Cush Jumbo and "The Good Fight" fit TV's new-normal world

At any time, Cush Jumbo would be interesting. You don't meet many people who have played both Josephine Baker and Mark Antony. Or, for that matter, many named Cush. But now she's also part of an interesting change in the TV world. "The Good Fight" -- which starts Feb. 19 on CBS, then moves to CBS All Access -- is her second series to reach American viewers mainly via streaming. Here's the story I sent to papers:

By Mike Hughes

In one swoop, Cush
Jumbo summarized her odd, trans-Atlantic life:

I never do anything
in the normal way,” she said.

Then again, normal
is hard to find these days ... even on CBS, TV's last refuge of
normality. Her new show (“The Good Fight”) has exactly one
episode there, then moves to a streaming service.

That's CBS All
Access, where it joins a mountain of reruns -- “we now have over
8,500 episodes” said Marc DeBevoise, head of CBS Interactive –
and, eventually, “Star Trek: Discovery.”

Consider it the new
normal. Using computers or apps, viewers try streaming services; some
are free (YouTube, Comet), most aren't. They range from Netflix, Hulu
and Amazon to specialties: Seeso has comedy; Acorn has
British/Australian TV ... which is how some Americans found Jumbo.

For two-plus
seasons, she was with Oscar-nominee Brenda Blethyn -- “I've been
lucky to work with my heroes” -- on “Vera,” a cop show that
reaches the U.S. via Acorn; in between, she did all her other
abnormal things ... including an all-female production of “Julius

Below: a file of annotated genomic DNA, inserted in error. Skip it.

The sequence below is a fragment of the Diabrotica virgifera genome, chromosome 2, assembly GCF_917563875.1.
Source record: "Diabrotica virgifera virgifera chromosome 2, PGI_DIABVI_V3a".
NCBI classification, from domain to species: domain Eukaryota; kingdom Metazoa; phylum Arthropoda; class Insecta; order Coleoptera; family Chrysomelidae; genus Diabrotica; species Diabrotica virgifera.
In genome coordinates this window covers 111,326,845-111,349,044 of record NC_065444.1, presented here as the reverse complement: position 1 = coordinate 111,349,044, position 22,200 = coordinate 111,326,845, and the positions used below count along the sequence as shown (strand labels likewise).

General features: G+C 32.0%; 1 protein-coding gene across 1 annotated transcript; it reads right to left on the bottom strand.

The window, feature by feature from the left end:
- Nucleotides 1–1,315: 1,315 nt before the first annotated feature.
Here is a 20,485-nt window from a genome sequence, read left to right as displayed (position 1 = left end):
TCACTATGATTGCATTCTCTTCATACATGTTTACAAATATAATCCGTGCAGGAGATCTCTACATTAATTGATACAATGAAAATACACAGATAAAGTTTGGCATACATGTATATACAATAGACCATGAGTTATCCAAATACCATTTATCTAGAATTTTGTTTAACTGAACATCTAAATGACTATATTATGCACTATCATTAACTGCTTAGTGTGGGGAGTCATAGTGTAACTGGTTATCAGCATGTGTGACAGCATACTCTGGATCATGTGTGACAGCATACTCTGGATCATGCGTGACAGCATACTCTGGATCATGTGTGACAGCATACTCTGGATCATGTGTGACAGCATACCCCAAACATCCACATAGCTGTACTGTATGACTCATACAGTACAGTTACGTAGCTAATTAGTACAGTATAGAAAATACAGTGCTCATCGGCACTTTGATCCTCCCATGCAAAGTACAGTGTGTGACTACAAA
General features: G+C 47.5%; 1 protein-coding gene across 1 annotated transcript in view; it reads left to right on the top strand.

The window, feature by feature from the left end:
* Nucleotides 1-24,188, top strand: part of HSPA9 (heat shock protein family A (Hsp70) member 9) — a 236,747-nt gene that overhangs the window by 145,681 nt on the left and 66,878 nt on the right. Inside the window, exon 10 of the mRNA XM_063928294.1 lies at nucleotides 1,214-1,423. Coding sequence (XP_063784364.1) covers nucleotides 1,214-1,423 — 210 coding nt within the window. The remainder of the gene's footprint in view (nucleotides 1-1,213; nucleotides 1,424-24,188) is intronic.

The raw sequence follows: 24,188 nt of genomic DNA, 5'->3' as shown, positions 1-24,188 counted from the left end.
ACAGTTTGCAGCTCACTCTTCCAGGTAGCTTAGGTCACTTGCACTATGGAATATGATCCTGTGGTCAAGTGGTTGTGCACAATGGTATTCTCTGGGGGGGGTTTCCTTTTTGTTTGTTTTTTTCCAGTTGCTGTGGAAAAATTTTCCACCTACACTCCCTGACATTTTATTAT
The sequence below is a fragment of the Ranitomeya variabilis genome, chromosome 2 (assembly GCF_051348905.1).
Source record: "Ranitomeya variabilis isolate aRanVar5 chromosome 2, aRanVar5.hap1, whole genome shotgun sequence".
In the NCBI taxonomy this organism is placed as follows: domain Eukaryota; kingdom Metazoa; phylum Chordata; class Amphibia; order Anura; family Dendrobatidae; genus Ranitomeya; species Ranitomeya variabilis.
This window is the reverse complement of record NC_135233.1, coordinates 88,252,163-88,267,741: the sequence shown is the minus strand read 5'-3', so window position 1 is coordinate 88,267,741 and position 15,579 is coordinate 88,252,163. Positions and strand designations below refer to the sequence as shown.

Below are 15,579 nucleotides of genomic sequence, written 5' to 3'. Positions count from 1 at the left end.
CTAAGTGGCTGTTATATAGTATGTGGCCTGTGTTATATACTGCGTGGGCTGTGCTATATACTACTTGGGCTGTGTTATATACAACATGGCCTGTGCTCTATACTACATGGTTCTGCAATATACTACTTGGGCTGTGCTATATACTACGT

Even her name is
unusual. “Cush” is usually a boy's name, she said; “it's a
hippie name.” (It also was the Nubian kingdom, south of Egypt.) And
“Jumbo” is the surname of her father, who's Nigerian.

Jumbo grew up in
England, her mother's homeland, as the second of seven kids. She took
dance lessons from ages 3 to 15, started theater school at 14, and
worked constantly in TV and theater. In 2011, she won an award for
her work in Shakespeare's “As You Like It” as Rosalind, a heroine
who'd previously been played by Helen Mirren and Vanessa Redgrave.
“On stage, I can be any color.”

Or any gender. She
was nominated for England's top award (the Olivier) for her work as
Mark Antony – a natural for her, because she warms up by reciting
Antony's speech. “It's very muscular,” she said.

Jumbo reached New
York with that show ... and her one-woman Josephine Baker show ...
and “The River,” on Broadway with Hugh Jackman. Casting people
spotted her for a “Good Wife” audition.

“I'd been watching
the show from the first episode, on its first day in England,”
Jumbo said. When she was cast, she feared being “geeked out on it
so much, because it's embarrassing to come to work and know too many
things about the judges or get excited by elevator doors.”

Her character, Lucca
Quinn, did the final season and now moves to “Good Fight.” She
joined an all-black law firm that now adds three white women –
veteran lawyer Diane Lockhart (Christine Baranski), newcomer Maia
Rindell (Rose Leslie) and whip-smart aide Marissa Gold (Sarah

That's three “Good
Wife” transplants – Baranski, Jumbo and Steele – with more in
guest roles. “There was a real reluctance on my part to let go of
what was a great job (with) great writers,” Baranski said..

And now those
writers are unfettered. The new version has more time (49 minutes on
All Access, 42 on CBS) and more freedom. “Our issues with
standards-and-practices (censors) have been reduced to nil,” said
Robert King, who produces the show with his wife Michelle.

It's an abnormal way
to work ... which is sort of normal for Jumbo. “I'll be Hamlet one
day,” she said.

-- “The Good
Fight” opener is 8 p.m. Sunday (Feb. 19) on CBS and CBS All Access.

-- The season's
other nine episodes will be available on the next nine Sundays at
That's $5.99 a month, or $9.99 commercial-free. All-Access has reruns
of other current and past shows, plus “Big Brother: Over the Top”
and the upcoming “Star Trek: Discovery